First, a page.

3) If you grow any vegetables, which I'd totally recommend, you want to swap out which spot you're growing in. I honestly forget the reasoning, but if you grow the same vegetables from the same soil repeatedly they say it causes issues unless youre resoiling after batches.

    4) You may want to consider making your own compost. It's cheap, easy, and if you get into it at all you can try your hand at making new mixtures of different composted foods and whatnot.

    5) Start small. 5 acres is a lot, so dobt overwhelm yourself. Get accustomed to gardening and grow it outward. If you try too much at once you might give up.

    6) If you have money, you could always hire or consult professionals.
     
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  9. Unlucky 13

    Unlucky 13 Team Rosen Staff Member Club Member

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    5 acres would basically be a farm, not a garden!
     
  10. KeyFin

    KeyFin Well-Known Member

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    I appreciate the advice! For now, we're starting with pepper varieties (bell pepper, jalapeno, Serrano, habanero, etc.) because they're supposed to be easy to grow. We have about 30-40 seedlings planted on our dining room table for now (in Miracle Gro) and we're hoping for 10-15 sprouts since we don't know what we're doing. My brother in law has grown veggies for years so he's going to come till a small area of my property this weekend and show me some basics...we probably won't be ready to plant for another month though since we can't just buy small plants at the moment.

    We're also thinking about doing a few fruit trees....researching what will grow well in the carolinas outside of peaches and apples. I'd like to add maybe a plum and something from the orange family....I'll update as our little experiment grows!
     
  11. Unlucky 13

    Unlucky 13 Team Rosen Staff Member Club Member

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    You have much bolder taste than I do, lol. Anything spicier than a green pepper is far too much for my mouth.
     
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  12. KeyFin

    KeyFin Well-Known Member

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    I mean, we don't eat them off the vine or anything...but putting a habanero inside a pot of chili gives awesome flavor and just a touch more heat. I'll mainly use the peppers for veggie omelets in the morning since that's the healthier way to go.
     
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  13. Unlucky 13

    Unlucky 13 Team Rosen Staff Member Club Member

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    Oh I get it. I just have extremely sensitive taste buds, and am a very picky eater. I know lots of people like to eat things at varying degrees of spiciness, and to each their own certainly. I'm happy sticking to potatoes, carrots, cucumbers and romaine lettuce. I'm a mild, mild guy, lol.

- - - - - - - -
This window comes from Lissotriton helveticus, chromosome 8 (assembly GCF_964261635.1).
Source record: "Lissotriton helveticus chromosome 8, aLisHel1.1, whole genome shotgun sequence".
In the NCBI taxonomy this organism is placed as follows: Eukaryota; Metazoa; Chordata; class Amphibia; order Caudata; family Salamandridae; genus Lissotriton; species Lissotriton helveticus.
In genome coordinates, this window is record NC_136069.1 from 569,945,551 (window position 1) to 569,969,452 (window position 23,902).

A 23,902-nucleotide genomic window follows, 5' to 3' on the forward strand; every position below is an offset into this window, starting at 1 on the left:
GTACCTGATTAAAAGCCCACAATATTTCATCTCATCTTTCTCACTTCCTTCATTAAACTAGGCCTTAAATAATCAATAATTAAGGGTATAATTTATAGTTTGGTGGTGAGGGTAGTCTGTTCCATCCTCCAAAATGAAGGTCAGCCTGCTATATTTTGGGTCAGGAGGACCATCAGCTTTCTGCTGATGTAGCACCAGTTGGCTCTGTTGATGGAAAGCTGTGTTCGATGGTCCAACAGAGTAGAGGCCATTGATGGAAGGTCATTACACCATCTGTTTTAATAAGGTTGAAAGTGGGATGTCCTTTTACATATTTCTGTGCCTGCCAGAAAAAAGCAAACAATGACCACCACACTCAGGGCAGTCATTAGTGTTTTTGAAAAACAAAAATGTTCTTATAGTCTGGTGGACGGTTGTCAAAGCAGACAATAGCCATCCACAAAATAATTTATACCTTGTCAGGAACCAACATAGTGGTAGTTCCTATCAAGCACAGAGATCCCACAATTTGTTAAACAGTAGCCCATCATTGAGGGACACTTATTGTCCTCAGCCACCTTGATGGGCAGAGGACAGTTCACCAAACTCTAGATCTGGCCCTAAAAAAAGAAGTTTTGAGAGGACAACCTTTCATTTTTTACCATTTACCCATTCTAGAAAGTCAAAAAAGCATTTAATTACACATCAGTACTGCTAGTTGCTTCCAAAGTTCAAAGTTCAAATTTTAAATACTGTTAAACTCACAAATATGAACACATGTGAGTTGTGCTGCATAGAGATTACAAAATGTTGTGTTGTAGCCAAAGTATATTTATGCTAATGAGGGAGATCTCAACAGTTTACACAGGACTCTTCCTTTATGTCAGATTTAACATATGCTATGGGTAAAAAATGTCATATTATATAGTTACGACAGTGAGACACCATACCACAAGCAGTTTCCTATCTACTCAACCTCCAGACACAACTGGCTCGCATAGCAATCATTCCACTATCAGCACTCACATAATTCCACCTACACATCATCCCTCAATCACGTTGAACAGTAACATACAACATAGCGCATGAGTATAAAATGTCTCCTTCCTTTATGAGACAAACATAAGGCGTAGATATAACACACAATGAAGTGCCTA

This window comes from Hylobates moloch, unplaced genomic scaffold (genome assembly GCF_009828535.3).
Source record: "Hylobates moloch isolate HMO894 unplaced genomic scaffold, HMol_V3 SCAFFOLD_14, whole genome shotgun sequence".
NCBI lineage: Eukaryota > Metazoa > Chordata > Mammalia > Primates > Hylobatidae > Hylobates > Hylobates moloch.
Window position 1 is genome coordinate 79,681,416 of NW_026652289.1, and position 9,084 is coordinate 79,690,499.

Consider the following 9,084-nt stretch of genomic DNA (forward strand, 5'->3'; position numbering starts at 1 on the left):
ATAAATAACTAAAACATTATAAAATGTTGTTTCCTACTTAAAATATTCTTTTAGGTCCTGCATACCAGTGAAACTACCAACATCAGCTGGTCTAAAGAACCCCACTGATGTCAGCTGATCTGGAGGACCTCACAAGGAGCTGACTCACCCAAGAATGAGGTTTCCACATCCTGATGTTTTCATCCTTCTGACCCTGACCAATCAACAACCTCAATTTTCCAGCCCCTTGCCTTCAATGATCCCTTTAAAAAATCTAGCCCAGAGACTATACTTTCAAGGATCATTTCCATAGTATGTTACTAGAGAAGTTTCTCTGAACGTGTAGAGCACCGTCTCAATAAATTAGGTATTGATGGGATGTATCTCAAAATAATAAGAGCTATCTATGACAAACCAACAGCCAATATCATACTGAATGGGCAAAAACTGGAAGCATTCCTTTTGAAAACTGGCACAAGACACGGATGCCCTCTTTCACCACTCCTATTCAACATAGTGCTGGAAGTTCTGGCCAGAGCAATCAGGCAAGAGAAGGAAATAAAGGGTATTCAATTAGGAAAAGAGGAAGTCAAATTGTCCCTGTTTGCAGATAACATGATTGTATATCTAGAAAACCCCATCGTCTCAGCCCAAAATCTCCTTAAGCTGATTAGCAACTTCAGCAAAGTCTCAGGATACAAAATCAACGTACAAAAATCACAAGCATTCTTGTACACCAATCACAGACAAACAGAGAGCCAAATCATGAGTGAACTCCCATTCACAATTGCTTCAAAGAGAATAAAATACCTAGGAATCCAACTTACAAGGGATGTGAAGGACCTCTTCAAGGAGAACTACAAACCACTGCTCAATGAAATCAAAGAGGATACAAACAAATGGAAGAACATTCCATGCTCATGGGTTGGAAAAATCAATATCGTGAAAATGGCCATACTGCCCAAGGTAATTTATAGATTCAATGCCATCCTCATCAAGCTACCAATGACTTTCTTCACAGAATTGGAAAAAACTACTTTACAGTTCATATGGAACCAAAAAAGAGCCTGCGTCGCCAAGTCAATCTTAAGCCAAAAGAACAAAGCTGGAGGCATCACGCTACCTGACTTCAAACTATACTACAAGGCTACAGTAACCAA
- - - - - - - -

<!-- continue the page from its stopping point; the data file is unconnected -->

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  14. KeyFin

    KeyFin Well-Known Member

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    We thought about potatoes, corn, carrots and such...but they seem like they'd be a lot more work (and in a much bigger area) for a fairly minor yield. For instance, my wife thought about green beans for a moment and then realized how much work it is to prep and preserve them...I honestly have no idea how a can of them in the store is less than a dollar.

    We're thinking about spices too- maybe oregano, basil, wild onion, etc. It's more of a hobby at this point than anything; we mainly want to see if we can grow something just for the experience.
     
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  15. Unlucky 13

    Unlucky 13 Team Rosen Staff Member Club Member

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    My wife has had some luck growing spices in pots inside. She likes them a lot more than I do, and has grown basil and oregano.
     
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  16. Ohio Fanatic

    Ohio Fanatic 30 years and counting Club Member

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    I do a ton of gardening. have 7 flower gardens, 3 veggie gardens and built a big greenhouse. Important notes for my gardening:
    • well aerated dirt - this is best accomplished by a raised bed garden. you can also use a ground garden, but I would suggest renting a tiller to open up the soil. can also be accomplished by a shovel, but it's a lot of work
    • type of soil is important. if you have good topsoil, you can mix in a little compost and you'll be good to go. If you have crappy soil (like clay that is common everywhere) you need to mix in better soil and compost to get it to grow